Warehouse District Changes are Coming

by Bruce Brown
Farnsworth Group

New and improved streetscapes will bring safety, shade, sustainability and more to downtown Peoria.

Construction is anticipated to begin later this year or early 2013 on the redevelopment of the streetscape along Washington Street and within the Warehouse District of downtown Peoria. The project has been a long time coming, but the results will go a long way toward assisting the City of Peoria in attracting developers and businesses to the area. What most people do not realize is that it is actually two different projects. Funding secured through the State of Illinois will aid in the reconstruction of Washington Street, while a federally funded Tiger II Grant will assist with the Warehouse District redevelopment.

UNIQUE WAREHOUSE DISTRICT AMENITIES
Some of the changes you could see include:

  • Decorative street banners. An integrated street banner system will cohesively tie the entire district together and help distinguish it from other neighborhoods.
  • Informational kiosks/interpretative signage. Kiosks and signage can help provide current and historical information about the Warehouse District. Store directories, street maps and historical photographs can be utilized to educate pedestrians about the district. 
  • Large-scale banners. Colorful, seasonal, special-event and informational banners can be located on building facades and across streets in highly visible areas. 
  • Outdoor cafe spaces. Zones for outdoor cafes with small bistro tables add a vibrant element to the streetscape. 
  • Festival and holiday lighting. Festival lights can help reinforce the theme of a vibrant and active district, especially after dusk. 
  • Decorative street signage. Integrated street, way-finding and directional signage tie the district together with a unified theme. 
  • Public art opportunities. Various opportunities exist for public art to be incorporated into the district. 
  • Bicycle parking. Decorative bicycle racks should be provided throughout the district. Designs could incorporate logos or whimsical artistic expressions. 
  • Plaza/parking lot gateways. Entryways to public plazas and parking lots can be clearly defined with pedestrian gateways that contain design elements similar to other streetscape amenities. 
  • Sidewalk inlays. Medallion inlays incorporated into sidewalk paving provide branding opportunities on the ground.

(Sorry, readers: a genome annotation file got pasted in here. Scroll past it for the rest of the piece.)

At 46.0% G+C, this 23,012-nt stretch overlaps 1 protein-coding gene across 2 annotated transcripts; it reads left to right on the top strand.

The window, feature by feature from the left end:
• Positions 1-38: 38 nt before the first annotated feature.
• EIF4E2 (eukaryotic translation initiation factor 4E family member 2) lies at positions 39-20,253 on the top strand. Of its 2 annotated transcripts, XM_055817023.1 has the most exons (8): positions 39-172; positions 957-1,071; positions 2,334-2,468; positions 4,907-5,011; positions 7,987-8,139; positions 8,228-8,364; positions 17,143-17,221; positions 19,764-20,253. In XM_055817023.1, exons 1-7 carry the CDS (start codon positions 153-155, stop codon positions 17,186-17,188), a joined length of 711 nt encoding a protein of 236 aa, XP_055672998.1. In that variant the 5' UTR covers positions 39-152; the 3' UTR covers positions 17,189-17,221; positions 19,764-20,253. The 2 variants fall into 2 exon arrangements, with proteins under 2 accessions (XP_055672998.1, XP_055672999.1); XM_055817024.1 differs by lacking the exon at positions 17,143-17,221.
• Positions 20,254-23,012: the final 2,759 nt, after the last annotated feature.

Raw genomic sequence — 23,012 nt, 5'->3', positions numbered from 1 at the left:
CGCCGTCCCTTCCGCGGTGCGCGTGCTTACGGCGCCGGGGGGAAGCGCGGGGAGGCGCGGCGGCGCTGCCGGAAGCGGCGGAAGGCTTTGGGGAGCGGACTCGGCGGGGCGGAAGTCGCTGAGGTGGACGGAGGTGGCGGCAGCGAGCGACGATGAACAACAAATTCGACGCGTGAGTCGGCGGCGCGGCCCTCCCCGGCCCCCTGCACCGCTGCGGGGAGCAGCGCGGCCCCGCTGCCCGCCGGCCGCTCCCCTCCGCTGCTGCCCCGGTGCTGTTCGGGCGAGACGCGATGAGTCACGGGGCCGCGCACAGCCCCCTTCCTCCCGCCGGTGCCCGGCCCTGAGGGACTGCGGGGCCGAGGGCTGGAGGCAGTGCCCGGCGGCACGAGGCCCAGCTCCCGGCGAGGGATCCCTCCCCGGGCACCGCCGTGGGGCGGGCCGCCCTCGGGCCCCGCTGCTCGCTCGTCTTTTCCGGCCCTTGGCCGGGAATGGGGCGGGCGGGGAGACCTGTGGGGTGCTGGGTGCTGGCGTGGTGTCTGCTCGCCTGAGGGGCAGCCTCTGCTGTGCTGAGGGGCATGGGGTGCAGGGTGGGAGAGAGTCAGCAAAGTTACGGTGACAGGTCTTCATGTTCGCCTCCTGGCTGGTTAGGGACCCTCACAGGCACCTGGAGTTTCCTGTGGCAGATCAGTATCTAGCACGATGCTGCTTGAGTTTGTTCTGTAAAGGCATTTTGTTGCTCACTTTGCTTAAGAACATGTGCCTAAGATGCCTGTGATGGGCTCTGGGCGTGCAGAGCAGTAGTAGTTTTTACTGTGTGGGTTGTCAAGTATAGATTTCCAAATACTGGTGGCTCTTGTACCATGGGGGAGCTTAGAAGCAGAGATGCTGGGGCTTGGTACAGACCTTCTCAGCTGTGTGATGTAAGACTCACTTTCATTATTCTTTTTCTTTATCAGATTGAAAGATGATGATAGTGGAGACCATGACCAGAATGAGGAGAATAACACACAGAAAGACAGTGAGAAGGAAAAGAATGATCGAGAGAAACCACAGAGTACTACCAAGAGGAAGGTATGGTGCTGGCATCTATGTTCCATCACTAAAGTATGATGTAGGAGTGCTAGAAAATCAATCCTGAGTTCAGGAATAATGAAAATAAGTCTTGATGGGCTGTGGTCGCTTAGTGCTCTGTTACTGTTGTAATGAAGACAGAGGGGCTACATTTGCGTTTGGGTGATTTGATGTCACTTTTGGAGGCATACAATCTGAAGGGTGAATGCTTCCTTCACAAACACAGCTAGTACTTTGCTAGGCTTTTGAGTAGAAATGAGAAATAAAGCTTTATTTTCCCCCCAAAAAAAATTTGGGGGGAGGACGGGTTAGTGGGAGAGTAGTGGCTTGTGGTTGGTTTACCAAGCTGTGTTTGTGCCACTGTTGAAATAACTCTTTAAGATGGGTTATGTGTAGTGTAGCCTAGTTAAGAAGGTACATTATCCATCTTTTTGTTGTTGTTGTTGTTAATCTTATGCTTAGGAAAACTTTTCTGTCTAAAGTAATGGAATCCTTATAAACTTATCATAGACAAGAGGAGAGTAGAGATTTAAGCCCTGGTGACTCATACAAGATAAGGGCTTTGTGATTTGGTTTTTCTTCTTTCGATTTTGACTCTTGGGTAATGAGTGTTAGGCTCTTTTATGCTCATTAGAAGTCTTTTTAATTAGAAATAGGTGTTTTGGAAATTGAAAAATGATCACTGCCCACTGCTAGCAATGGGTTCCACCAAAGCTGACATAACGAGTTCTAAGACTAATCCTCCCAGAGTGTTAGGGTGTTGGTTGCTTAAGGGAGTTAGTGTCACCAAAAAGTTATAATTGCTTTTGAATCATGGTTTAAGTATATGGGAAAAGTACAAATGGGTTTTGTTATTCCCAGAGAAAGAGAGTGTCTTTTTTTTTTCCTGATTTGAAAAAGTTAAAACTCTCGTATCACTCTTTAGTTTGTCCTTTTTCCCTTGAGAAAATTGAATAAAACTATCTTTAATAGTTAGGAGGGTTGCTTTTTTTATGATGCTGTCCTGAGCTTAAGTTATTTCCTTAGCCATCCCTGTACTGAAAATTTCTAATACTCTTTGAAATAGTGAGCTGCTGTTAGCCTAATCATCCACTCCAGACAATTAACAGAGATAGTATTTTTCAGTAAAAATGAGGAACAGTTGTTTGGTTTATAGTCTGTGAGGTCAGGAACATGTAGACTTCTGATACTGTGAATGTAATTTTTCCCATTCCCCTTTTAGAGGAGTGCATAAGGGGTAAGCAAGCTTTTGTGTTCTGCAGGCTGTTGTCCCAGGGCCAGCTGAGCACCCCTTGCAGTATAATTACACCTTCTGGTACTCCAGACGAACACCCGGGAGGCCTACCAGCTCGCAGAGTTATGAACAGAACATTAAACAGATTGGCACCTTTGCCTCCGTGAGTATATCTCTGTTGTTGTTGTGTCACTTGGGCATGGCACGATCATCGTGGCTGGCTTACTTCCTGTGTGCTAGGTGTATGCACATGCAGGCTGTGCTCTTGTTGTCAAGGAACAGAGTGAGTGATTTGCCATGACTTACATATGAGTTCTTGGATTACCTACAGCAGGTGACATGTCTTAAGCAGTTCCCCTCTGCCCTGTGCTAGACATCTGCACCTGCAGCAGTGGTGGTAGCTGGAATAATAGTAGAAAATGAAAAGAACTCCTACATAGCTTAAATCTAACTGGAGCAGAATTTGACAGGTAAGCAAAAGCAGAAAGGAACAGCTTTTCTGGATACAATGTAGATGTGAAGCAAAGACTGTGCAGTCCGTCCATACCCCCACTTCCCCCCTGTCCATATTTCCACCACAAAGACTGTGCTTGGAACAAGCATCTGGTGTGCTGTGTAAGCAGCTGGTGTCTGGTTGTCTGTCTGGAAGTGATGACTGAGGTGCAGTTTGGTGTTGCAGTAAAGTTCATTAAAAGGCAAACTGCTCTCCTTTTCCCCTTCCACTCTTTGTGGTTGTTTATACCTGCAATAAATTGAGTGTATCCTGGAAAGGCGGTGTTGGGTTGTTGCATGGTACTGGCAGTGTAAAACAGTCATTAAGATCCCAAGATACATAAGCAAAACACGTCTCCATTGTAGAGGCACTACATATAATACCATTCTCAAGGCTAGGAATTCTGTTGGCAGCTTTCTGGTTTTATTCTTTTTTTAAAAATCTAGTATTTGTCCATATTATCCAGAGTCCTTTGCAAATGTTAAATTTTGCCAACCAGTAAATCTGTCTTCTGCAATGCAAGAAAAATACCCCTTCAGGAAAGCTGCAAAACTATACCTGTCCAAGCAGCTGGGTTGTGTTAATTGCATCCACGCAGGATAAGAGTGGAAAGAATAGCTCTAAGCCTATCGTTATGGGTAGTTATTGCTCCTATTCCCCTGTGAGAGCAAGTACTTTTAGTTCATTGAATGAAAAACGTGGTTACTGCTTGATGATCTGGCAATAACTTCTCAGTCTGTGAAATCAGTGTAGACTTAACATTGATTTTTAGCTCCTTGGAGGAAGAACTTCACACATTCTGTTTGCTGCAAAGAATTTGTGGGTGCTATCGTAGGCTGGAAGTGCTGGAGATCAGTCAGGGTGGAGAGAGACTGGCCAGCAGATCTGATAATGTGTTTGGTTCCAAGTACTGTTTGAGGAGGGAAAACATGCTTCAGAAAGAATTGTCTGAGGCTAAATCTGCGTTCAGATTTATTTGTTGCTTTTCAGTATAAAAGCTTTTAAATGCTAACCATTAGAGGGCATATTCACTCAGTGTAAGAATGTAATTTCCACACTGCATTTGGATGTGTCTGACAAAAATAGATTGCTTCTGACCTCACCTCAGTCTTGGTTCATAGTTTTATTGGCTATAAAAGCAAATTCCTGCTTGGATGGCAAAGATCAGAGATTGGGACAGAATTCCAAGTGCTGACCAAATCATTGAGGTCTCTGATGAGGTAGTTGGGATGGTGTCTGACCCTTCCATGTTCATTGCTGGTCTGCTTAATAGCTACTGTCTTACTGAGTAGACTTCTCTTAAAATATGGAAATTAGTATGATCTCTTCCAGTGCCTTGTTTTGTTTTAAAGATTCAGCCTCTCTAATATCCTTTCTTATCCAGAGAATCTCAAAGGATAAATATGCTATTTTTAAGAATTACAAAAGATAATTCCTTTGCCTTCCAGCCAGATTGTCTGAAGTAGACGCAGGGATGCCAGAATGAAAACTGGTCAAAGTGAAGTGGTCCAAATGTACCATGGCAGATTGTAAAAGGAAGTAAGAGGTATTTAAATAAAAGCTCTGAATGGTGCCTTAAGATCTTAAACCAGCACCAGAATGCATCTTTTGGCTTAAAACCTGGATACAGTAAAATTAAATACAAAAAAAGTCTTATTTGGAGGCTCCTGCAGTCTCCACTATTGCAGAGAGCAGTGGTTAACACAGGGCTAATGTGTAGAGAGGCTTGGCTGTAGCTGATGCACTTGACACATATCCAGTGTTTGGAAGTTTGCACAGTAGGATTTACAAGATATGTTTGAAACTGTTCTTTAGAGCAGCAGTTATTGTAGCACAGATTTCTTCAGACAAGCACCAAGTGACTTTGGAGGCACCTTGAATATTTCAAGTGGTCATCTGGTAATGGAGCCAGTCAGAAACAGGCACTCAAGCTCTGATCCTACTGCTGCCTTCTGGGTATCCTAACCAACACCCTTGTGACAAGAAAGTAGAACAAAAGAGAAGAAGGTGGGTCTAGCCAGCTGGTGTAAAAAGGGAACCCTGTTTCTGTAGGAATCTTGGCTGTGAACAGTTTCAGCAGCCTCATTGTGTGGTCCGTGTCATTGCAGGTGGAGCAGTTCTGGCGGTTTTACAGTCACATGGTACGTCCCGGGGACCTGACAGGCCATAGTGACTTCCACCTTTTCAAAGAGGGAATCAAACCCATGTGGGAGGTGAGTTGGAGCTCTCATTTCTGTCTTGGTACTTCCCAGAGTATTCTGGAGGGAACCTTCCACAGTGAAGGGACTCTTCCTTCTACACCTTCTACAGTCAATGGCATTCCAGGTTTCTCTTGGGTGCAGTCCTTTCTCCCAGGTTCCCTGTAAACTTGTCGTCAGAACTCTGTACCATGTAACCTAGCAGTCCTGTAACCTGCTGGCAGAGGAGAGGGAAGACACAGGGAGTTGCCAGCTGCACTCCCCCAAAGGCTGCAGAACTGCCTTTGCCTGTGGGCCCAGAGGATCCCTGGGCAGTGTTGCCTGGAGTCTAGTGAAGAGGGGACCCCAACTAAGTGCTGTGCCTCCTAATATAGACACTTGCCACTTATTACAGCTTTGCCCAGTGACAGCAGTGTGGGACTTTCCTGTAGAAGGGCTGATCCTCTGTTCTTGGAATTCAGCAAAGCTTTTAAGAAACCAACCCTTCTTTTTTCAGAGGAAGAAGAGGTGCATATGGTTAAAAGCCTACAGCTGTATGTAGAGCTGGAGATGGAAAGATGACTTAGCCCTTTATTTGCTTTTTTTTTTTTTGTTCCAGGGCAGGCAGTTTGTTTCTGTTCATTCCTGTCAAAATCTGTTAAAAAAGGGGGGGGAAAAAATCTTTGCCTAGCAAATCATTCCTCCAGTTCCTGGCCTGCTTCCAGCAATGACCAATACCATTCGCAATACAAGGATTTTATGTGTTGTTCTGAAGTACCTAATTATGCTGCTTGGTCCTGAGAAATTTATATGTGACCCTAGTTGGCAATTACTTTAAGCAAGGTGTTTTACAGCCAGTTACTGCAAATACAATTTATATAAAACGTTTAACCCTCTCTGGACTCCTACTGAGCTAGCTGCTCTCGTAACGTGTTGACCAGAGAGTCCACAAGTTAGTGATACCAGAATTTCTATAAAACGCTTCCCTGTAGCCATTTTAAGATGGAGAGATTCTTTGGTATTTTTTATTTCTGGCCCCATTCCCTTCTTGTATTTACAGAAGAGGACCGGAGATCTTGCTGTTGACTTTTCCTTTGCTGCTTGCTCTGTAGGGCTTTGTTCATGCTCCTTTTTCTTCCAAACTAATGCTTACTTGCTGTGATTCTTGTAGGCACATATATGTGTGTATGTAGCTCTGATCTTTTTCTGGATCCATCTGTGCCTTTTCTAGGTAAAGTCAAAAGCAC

The design elements for the updated streets and sidewalks are not just simple makeovers for the area. Incorporating design elements from the Heart of Peoria Plan and the City of Peoria’s Land Development Code, the new streetscapes will include:

  • A more pedestrian-friendly environment with reduced traffic lane widths
  • Safer pedestrian crossings at intersections with bulb-outs of the sidewalks to reduce crossing distances
  • Improved intersection design which incorporates safety for vehicles and pedestrians. By optimizing signalization throughout the corridor, an estimated savings of 81,000 gallons of gasoline will be realized each year.
  • A roundabout with an estimated savings of 15,000 gallons of gasoline per year
  • Improved street parking with designated stalls and better visibility for safety
  • Wider sidewalks for improved circulation and pedestrian safety
  • 200 shade trees to provide comfort and separation between sidewalks and streets
  • More than 5,000 shrubs, perennials and ground covers, to encourage all season color
  • Improved street lighting for pedestrians
  • Opportunities to incorporate public art into the streetscape
  • Benches for sitting
  • Areas for outdoor venues to work in conjunction with new businesses
  • An improved stormwater system, which will provide an eight- to 10-percent reduction in stormwater runoff for the district.

Of particular note are the design and detailing of the proposed stormwater system. In our traditional system, stormwater is collected through a series of storm inlets and pipes and ultimately conveyed to the Illinois River as efficiently as possible. With the growth of the city, this can burden the stormwater and combined sewer systems and negatively affect the quality of the river.

The Washington Street and Warehouse District projects took a nontraditional approach to the stormwater issue. With all of the design disciplines working together, it was determined that landscape beds for plant material could also be utilized for stormwater runoff for the sidewalk areas. As these beds are built, notches will be strategically cut out, which will allow some stormwater from the sidewalks to flow directly into the beds, helping to sustain the plant material. Should there be more water than the plant material needs, well-draining soils placed in the beds will allow the water to percolate into the sand and gravel naturally occurring beneath the surface. Should those soils reach capacity, a pipe overflow system will remove the water from the planting beds into a nearby storm sewer. This method will help reduce the need for irrigation to sustain the plant material, and infiltrate water back into the aquifer naturally instead of sending it directly to the river.

Incorporation of these elements will allow the street space to move away from the automobile-dominated area that it has been toward a more pedestrian-oriented use that will fuel future redevelopment of the area. It also provides a wonderful opportunity to improve the aesthetic quality of the neighborhood. Now the opportunity to redevelop these beautiful, old buildings into new businesses and residential units will become even more obtainable for the City of Peoria. iBi

Add new comment

This question is used to prevent automated spam submissions.